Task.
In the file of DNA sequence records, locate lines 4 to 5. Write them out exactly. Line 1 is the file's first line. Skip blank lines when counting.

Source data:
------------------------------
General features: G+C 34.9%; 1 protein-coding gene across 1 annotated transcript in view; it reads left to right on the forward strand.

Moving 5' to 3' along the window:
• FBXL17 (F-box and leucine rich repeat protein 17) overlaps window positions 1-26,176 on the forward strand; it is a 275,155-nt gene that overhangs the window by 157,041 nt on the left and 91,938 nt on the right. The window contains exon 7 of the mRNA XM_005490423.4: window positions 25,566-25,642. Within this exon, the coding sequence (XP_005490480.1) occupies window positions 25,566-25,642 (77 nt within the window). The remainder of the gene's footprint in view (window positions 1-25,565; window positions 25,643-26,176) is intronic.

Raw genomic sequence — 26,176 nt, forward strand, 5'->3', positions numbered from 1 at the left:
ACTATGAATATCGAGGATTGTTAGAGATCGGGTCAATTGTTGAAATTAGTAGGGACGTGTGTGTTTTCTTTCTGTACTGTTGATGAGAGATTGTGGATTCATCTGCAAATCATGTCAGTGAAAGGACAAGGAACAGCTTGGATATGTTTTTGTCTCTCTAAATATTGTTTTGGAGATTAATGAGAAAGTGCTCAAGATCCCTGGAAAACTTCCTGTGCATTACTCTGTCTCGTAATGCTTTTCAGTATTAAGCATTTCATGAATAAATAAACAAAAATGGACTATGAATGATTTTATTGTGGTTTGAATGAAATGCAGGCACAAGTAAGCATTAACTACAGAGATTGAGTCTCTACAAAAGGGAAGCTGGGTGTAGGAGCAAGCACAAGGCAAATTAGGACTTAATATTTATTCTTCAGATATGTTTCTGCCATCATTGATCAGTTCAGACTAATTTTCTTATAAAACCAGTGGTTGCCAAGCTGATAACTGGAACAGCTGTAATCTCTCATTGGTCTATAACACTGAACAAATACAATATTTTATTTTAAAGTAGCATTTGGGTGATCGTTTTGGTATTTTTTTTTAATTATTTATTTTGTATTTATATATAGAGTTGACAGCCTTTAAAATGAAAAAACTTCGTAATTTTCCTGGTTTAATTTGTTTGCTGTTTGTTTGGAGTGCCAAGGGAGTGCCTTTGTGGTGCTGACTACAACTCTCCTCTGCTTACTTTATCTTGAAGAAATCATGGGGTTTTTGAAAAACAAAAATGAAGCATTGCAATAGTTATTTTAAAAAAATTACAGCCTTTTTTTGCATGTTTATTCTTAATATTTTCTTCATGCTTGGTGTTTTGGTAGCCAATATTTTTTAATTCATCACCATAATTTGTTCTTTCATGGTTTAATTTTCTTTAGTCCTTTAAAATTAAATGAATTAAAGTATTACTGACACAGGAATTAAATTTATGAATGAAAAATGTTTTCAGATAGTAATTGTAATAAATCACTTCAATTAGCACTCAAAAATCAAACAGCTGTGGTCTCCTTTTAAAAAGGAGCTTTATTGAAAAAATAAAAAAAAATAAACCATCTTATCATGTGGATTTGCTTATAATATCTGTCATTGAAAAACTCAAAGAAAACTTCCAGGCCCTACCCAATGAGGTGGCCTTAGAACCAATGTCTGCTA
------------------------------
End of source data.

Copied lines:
Raw genomic sequence — 26,176 nt, forward strand, 5'->3', positions numbered from 1 at the left:
ACTATGAATATCGAGGATTGTTAGAGATCGGGTCAATTGTTGAAATTAGTAGGGACGTGTGTGTTTTCTTTCTGTACTGTTGATGAGAGATTGTGGATTCATCTGCAAATCATGTCAGTGAAAGGACAAGGAACAGCTTGGATATGTTTTTGTCTCTCTAAATATTGTTTTGGAGATTAATGAGAAAGTGCTCAAGATCCCTGGAAAACTTCCTGTGCATTACTCTGTCTCGTAATGCTTTTCAGTATTAAGCATTTCATGAATAAATAAACAAAAATGGACTATGAATGATTTTATTGTGGTTTGAATGAAATGCAGGCACAAGTAAGCATTAACTACAGAGATTGAGTCTCTACAAAAGGGAAGCTGGGTGTAGGAGCAAGCACAAGGCAAATTAGGACTTAATATTTATTCTTCAGATATGTTTCTGCCATCATTGATCAGTTCAGACTAATTTTCTTATAAAACCAGTGGTTGCCAAGCTGATAACTGGAACAGCTGTAATCTCTCATTGGTCTATAACACTGAACAAATACAATATTTTATTTTAAAGTAGCATTTGGGTGATCGTTTTGGTATTTTTTTTTAATTATTTATTTTGTATTTATATATAGAGTTGACAGCCTTTAAAATGAAAAAACTTCGTAATTTTCCTGGTTTAATTTGTTTGCTGTTTGTTTGGAGTGCCAAGGGAGTGCCTTTGTGGTGCTGACTACAACTCTCCTCTGCTTACTTTATCTTGAAGAAATCATGGGGTTTTTGAAAAACAAAAATGAAGCATTGCAATAGTTATTTTAAAAAAATTACAGCCTTTTTTTGCATGTTTATTCTTAATATTTTCTTCATGCTTGGTGTTTTGGTAGCCAATATTTTTTAATTCATCACCATAATTTGTTCTTTCATGGTTTAATTTTCTTTAGTCCTTTAAAATTAAATGAATTAAAGTATTACTGACACAGGAATTAAATTTATGAATGAAAAATGTTTTCAGATAGTAATTGTAATAAATCACTTCAATTAGCACTCAAAAATCAAACAGCTGTGGTCTCCTTTTAAAAAGGAGCTTTATTGAAAAAATAAAAAAAAATAAACCATCTTATCATGTGGATTTGCTTATAATATCTGTCATTGAAAAACTCAAAGAAAACTTCCAGGCCCTACCCAATGAGGTGGCCTTAGAACCAATGTCTGCTA